So, this leads us back to the original question of how many schools to apply to. For many music students, submitting between five and ten applications is a good number, even if the schools on your list can’t be easily categorized as “reaches,” “matches,” or “safeties.” Applying to a much larger number of schools may seem like a tempting strategy to hedge your bets, but it can backfire if it leads you to spread yourself too thinly with applications and auditions. Here are some steps to help you arrive at the right number for you:

  • Develop a list of schools that you like, and would be happy to attend. Think in terms of which schools are a good fit for you. (This means you should not be applying to any school “just to see if I can get in.”)  For each school you are considering, make yourself a list of things you have already learned about the school, and what aspects you want to learn more about.
  • Consider the time and money you will need to invest in applications and pre-screen recordings (if required for your intended major/instrument).  This is a labor-intensive process, and application fees can add up quickly. Each school will also have its own set of unique requirements that you will need to keep track of.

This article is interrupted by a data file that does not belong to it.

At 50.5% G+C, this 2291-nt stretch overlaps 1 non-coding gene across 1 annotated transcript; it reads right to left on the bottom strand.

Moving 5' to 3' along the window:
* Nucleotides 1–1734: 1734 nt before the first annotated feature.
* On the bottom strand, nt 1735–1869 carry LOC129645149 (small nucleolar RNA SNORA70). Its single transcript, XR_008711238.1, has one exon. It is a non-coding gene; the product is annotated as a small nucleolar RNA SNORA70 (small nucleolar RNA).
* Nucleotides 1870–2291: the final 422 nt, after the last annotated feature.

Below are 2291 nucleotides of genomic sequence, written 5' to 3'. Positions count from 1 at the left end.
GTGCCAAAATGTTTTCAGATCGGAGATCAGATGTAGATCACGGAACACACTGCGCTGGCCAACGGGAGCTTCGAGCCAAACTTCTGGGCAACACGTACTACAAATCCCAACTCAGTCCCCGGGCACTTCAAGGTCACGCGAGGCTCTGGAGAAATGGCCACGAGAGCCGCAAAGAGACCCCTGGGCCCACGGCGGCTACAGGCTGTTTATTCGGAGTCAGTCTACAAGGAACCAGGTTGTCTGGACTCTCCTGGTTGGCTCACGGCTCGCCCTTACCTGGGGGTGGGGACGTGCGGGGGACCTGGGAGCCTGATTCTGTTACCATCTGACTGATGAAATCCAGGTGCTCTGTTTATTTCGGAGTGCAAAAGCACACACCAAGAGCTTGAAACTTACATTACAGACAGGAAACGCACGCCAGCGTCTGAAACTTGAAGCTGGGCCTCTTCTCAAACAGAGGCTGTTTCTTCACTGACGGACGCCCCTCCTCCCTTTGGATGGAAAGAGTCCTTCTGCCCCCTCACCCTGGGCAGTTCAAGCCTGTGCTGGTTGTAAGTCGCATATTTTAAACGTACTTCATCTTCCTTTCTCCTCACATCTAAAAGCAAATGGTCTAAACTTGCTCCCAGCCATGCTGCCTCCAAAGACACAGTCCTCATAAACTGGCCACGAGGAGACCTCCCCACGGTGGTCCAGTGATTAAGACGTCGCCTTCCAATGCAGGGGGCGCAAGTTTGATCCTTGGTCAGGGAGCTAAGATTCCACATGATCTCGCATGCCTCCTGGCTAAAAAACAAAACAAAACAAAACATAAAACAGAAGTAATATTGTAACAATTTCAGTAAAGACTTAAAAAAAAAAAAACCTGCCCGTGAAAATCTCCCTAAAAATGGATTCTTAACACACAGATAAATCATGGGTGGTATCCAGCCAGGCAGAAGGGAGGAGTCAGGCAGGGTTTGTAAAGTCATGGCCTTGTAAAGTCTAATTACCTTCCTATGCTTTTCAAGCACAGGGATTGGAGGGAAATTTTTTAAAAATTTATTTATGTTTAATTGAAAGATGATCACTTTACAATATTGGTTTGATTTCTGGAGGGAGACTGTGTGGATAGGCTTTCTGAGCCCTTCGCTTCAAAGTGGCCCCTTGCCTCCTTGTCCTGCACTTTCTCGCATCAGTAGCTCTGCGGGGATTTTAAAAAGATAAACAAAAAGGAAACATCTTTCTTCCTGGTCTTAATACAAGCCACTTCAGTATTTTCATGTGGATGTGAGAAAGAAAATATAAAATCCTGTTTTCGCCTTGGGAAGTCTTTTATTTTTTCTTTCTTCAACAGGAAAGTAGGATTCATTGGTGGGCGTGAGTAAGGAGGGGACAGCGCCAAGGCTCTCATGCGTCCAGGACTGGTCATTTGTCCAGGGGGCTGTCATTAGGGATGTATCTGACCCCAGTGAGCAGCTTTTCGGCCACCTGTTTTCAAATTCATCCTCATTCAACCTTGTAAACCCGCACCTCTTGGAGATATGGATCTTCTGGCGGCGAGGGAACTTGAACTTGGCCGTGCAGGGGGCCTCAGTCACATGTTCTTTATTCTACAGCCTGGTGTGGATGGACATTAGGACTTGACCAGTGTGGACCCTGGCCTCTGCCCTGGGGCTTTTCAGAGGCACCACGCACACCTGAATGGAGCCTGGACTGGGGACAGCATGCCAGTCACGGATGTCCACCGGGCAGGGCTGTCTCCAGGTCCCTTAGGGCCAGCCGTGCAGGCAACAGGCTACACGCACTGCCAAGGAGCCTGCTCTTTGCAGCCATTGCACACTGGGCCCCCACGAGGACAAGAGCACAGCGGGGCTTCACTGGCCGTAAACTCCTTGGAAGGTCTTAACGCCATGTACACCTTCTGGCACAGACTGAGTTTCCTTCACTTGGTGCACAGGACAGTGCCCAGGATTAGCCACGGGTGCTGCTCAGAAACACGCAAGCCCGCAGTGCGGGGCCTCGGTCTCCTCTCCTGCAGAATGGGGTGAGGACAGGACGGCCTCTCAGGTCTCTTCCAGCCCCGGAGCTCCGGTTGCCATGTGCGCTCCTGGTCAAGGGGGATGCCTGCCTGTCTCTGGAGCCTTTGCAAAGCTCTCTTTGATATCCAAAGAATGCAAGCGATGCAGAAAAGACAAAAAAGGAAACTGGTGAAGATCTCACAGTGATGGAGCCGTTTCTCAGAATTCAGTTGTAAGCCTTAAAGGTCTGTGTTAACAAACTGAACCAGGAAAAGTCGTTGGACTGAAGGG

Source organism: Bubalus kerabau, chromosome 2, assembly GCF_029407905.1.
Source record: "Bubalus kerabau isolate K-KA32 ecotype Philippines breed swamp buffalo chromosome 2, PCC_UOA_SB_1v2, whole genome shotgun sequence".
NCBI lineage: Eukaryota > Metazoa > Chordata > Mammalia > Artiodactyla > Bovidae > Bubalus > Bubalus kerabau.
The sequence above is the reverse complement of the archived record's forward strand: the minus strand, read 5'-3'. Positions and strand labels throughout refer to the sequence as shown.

• Factor in the expense and time it will take to prepare for and perform your auditions, especially if you will be traveling to audition. It is not realistic to think that you could audition at 20 schools during the 2-3 months of audition season. However, an on-campus audition is a good investment of both time and money for a school in which you have a serious interest.
  • If you play an instrument which you know is typically more competitive (such as piano, flute or voice) you may want to have a slightly longer “short list” than if you play a more rare instrument.
  • Brace yourself for some surprises. You may find that you are waitlisted at a school that you thought was a sure thing. Or you might be admitted somewhere you didn’t really expect.  The admissions process is subjective and often a bit unpredictable.

Ultimately the right number for you depends on how well you have done your research on each school, and your unique situation. However, I hope these suggestions provide some helpful guidance as you finalize your list.  Best of luck!